Fibroids are fairly easy to diagnose. In some cases a simple pelvic examination, using one or two fingers in the vagina along with a hand on the lower abdomen, will allow your doctor or other health care provider to gauge the size of your uterus. A normal uterus is about the size of a pear, or an orange. A fibroid uterus, however, will often measure much larger, for example the size of a large grapefruit, a soccer ball, or even a watermelon. Some women present to their doctor for the first time with a uterus that has grown past the belly button, as if she were in the last few months of pregnancy! Amazingly, despite this large size, in some cases there are no symptoms, whereas in other women with even a small fibroid there can be troublesome symptoms. Another diagnostic option is an ultrasound (also called a sonogram). This test involves either a painless probe placed on one’s abdomen, or a tube, called a vaginal probe, placed in the vagina. Neither should be painful when diagnosing fibroids. Regular x-rays are rarely helpful, but a specialized test, called an MRI (for magnetic resonance imaging), is very useful for diagnosing fibroids. Unfortunately, it is very expensive and is probably not much more helpful than the less expensive and less difficult ultrasound scan. Finally, two similar tests can be used to diagnose fibroids that have grown into the endometrial cavity. One is called sonohysterography (basically a vaginal ultrasound using sterile water inside the uterus) and the other is called hysteroscopy (using a small, lighted tube to visualize the inside of the uterus). The choice of diagnostic tool depends on the symptoms and the result of the physical exam.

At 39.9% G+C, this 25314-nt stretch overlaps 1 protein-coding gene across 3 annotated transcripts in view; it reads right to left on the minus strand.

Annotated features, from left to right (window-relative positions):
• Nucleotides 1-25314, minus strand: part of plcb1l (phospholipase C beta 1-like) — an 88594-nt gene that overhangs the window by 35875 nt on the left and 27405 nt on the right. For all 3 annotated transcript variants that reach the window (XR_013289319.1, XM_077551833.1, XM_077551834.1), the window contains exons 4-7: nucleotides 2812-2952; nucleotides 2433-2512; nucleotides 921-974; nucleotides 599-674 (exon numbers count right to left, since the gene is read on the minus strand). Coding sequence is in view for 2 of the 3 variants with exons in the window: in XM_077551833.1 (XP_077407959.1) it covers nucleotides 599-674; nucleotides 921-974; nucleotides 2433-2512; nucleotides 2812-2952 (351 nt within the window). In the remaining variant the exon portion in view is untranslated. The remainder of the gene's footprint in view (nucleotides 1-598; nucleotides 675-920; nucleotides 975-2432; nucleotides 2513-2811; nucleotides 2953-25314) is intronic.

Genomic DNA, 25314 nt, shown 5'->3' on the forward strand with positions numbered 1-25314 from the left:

There are a number of treatment options available for fibroids. Small and asymptomatic fibroids can usually be managed by an annual examination to check for growth. In cases where there are symptoms, women can be offered medications or surgery. Heavy bleeding can often be managed by specific anti-inflammatory medications of the ibuprofen class, which block an important chemical made by the tissue within the uterine cavity. Some studies have shown regular use of these medications to cut down uterine bleeding by 1/2 the amount. Birth control pills probably do not increase the size of fibroids, and in some women may decrease heavy bleeding. Other women may benefit from a powerful, and somewhat controversial, drug called a “GnRH agonist.” This medication, given as either a monthly injection, nasal spray, or implant under the skin, essentially tricks your body into making less estrogen and progesterone, which usually shrinks the fibroids. Unfortunately, while this class of medication is usually successful in shrinking the fibroids, in some cases even dramatically, it can produce severe side effects. Some women never develop side effects, while others report headaches, joint pain, severe hot flashes, difficulty concentrating, and other symptoms of menopause (the “change of life”). Your doctor can give you small amounts of estrogen and/or progesterone to counteract these side effects. This medication is usually not used for more than 3-6 months as it can cause loss of bone tissue. Unfortunately, in most cases the fibroids regrow within 4-6 months after the medication is stopped. Therefore, most doctors prescribe GnRH agonists prior to surgery so that the surgery is easier, or to women who want to shrink their fibroids prior to becoming pregnant, or to those nearing menopause, since fibroids often decrease in size after menopause.